When we were starting to make Hallowing… it quickly became clear that it had to be based more on layering subtle melodies, strings, harmonies and counterpoints in our voices, where we would normally use the wall of guitar sound, extreme vocals and heavy drums etc. The main aim being to try and capture the existing atmosphere of the band and bring that into the acoustic music somehow. This necessitated us writing differently than we were used to while figuring out how to fit the instruments around each other and make them complement each other where appropriate. As a consequence of that we ended up having to write melodies and counter melodies for instruments we couldn’t play (violin/cello etc), in areas of the sonic spectrum we do not usually occupy in our metal songs. So, when you consider how we applied those learnings to the new album, it made us think more about composition, about how to add lead guitar and melody, (and keyboards for the first time) where it was needed into the songs. All of this done in a way that bolsters the atmosphere, rather than competing with it. Also, it made us want to bring strings into the songs in a more obvious way, and as such there are two metal songs with string sections on them this time too. I’m hoping all of this leads to an immediate, passionate and virulent new album that takes our metal sound that bit further than before.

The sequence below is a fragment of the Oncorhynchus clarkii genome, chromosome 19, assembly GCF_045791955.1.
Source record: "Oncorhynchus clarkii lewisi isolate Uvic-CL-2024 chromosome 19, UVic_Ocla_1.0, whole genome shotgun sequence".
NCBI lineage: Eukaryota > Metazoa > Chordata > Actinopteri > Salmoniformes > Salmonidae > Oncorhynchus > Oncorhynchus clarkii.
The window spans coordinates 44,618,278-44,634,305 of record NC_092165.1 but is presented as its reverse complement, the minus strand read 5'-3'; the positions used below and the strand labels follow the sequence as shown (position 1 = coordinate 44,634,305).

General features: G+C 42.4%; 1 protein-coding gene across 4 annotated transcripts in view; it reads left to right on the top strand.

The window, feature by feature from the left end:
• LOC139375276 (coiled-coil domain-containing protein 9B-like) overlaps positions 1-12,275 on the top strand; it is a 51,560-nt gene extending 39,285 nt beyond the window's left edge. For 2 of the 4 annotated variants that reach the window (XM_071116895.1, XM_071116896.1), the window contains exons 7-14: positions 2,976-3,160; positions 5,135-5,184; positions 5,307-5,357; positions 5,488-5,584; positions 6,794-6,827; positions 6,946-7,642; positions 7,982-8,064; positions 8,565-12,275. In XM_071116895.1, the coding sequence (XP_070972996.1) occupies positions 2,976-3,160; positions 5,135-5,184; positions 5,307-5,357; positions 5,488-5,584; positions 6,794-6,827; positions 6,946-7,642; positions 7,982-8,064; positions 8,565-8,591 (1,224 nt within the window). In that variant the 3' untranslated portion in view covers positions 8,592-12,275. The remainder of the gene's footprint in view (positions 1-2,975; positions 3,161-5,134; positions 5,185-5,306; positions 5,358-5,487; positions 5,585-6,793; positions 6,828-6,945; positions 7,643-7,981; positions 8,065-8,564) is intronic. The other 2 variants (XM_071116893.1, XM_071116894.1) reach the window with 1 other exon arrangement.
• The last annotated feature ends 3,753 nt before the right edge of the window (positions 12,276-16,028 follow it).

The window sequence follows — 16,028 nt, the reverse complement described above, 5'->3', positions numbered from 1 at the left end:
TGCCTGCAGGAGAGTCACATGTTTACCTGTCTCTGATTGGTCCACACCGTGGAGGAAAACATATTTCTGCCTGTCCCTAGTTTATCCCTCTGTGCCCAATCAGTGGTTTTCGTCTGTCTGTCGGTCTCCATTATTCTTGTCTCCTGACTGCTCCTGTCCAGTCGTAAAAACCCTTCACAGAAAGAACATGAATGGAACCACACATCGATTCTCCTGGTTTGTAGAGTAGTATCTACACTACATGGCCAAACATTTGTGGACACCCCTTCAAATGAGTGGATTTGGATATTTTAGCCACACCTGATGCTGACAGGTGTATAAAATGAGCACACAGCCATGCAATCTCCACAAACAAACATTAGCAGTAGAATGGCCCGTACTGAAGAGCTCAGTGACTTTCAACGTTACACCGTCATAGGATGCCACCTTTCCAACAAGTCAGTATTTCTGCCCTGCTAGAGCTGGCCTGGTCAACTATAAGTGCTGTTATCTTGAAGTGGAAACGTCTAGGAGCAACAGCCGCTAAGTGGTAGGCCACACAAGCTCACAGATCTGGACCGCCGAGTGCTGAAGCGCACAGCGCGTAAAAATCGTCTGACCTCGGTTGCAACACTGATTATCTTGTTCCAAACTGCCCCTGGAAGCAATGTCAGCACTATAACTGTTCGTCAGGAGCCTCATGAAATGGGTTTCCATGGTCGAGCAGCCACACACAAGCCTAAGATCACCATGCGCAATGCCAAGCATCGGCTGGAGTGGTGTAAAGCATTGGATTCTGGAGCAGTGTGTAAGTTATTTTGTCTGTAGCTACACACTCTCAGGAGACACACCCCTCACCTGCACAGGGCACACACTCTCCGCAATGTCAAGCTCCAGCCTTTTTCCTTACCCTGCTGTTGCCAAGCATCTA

M.I. - The album “The Mercian Sphere” includes Parts 1, 2 and 3 of “The Wayfarer”. This new album includes Part 4… why has it taken you so long (10 years exactly) to release the 4th part? Did it just come up and you decided it had to be Part 4 or was it all planned?

I actually came up with the first few riffs for Part 4 in 2010 when we were making “Mercian…”,but it didn’t feel like the right time to use it, as it’s based on a similar chord progression to Part 1. Having toyed with that song idea for many years, we finally made it  for this album  in a way that it reprises the ideas of the original trilogy of songs, but in a reverent way, and calls back some of the original vocal motifs to link the songs together. There is also actually an acoustic Part 5 in the story arc, that we didn’t quite finish for this album. That will most likely be on whatever comes next. 

M.I. - The band’s been on a long-term relationship with Candlelight. Aren’t there any ups and downs that make you think if this relationship is worth it? Have you received offers from other labels to join their ranks? What keeps you loyal to Candlelight? 

We’ve had many, many offers from other labels over the years, and we are very grateful for it. But as things stand, our entire discography is on Candlelight/Spinefarm and we have a relationship and a loyalty with the people there who have stood by us over the last decade. Obviously that relationship – like any – is not without its ups and downs, but for me it works, and we have really seen that come to fruition with the release of this album, and the impact it has made already.